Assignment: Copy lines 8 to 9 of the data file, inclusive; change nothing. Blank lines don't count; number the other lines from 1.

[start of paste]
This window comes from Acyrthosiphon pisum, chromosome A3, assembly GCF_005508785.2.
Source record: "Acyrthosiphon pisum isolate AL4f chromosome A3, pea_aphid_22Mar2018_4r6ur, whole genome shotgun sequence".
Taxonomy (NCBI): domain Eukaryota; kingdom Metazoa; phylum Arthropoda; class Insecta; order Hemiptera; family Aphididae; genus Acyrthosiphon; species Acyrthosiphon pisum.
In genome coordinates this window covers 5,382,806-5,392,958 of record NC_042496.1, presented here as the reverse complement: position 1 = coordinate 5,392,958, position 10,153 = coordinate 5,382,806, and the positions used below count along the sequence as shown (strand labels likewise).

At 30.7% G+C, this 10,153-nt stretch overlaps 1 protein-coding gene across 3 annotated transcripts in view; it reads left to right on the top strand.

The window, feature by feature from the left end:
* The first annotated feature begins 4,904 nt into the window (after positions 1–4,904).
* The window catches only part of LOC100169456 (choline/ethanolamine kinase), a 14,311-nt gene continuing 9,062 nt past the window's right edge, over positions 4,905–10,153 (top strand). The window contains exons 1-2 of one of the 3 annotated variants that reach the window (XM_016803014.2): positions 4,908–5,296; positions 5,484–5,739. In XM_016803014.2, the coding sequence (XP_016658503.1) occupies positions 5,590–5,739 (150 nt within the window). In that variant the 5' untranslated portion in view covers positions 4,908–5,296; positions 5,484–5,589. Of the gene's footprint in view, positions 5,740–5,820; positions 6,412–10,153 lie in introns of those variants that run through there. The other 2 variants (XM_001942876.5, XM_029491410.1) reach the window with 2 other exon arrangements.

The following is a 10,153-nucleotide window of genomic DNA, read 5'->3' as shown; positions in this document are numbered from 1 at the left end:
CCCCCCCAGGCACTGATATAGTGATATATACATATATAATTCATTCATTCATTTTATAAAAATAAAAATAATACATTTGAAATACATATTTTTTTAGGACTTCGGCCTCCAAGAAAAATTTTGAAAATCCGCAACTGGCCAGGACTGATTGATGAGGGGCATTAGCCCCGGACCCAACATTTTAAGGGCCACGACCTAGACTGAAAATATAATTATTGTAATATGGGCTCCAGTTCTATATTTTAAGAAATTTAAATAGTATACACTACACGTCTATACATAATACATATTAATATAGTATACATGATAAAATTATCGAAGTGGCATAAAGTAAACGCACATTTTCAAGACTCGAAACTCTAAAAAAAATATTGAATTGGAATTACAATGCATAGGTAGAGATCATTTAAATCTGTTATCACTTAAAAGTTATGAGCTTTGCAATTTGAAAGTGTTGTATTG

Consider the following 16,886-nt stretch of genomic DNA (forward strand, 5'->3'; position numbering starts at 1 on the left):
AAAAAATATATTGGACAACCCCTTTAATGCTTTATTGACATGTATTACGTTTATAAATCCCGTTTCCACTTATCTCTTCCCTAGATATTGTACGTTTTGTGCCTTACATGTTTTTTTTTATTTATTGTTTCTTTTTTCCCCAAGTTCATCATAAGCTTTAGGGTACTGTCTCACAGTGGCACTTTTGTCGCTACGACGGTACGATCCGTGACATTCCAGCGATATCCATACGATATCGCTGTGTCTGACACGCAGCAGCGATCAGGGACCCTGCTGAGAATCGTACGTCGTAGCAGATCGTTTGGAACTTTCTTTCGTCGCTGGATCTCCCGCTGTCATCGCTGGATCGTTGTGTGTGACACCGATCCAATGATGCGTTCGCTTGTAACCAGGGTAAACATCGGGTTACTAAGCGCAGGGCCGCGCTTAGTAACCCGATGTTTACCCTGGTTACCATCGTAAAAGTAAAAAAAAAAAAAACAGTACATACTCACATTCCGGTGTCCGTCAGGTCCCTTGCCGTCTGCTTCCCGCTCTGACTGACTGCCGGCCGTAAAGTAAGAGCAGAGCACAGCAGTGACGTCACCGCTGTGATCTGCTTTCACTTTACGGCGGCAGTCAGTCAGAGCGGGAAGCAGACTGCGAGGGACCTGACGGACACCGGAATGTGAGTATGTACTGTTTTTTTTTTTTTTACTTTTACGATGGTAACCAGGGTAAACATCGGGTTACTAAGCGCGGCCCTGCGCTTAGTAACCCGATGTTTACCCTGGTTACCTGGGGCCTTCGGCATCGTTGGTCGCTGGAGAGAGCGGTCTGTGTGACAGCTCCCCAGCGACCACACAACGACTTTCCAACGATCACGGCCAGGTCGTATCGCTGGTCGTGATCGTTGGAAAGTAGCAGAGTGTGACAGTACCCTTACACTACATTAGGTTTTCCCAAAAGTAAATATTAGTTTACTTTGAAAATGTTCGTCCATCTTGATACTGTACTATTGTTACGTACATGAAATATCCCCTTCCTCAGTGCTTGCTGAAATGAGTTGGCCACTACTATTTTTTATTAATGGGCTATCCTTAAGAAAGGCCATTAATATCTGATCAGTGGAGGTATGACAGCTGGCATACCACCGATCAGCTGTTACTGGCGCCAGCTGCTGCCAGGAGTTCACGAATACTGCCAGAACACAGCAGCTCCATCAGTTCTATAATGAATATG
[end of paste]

* The window catches only part of LOC100169456 (choline/ethanolamine kinase), a 14,311-nt gene continuing 9,062 nt past the window's right edge, over positions 4,905–10,153 (top strand). The window contains exons 1-2 of one of the 3 annotated variants that reach the window (XM_016803014.2): positions 4,908–5,296; positions 5,484–5,739. In XM_016803014.2, the coding sequence (XP_016658503.1) occupies positions 5,590–5,739 (150 nt within the window). In that variant the 5' untranslated portion in view covers positions 4,908–5,296; positions 5,484–5,589. Of the gene's footprint in view, positions 5,740–5,820; positions 6,412–10,153 lie in introns of those variants that run through there. The other 2 variants (XM_001942876.5, XM_029491410.1) reach the window with 2 other exon arrangements.

The following is a 10,153-nucleotide window of genomic DNA, read 5'->3' as shown; positions in this document are numbered from 1 at the left end: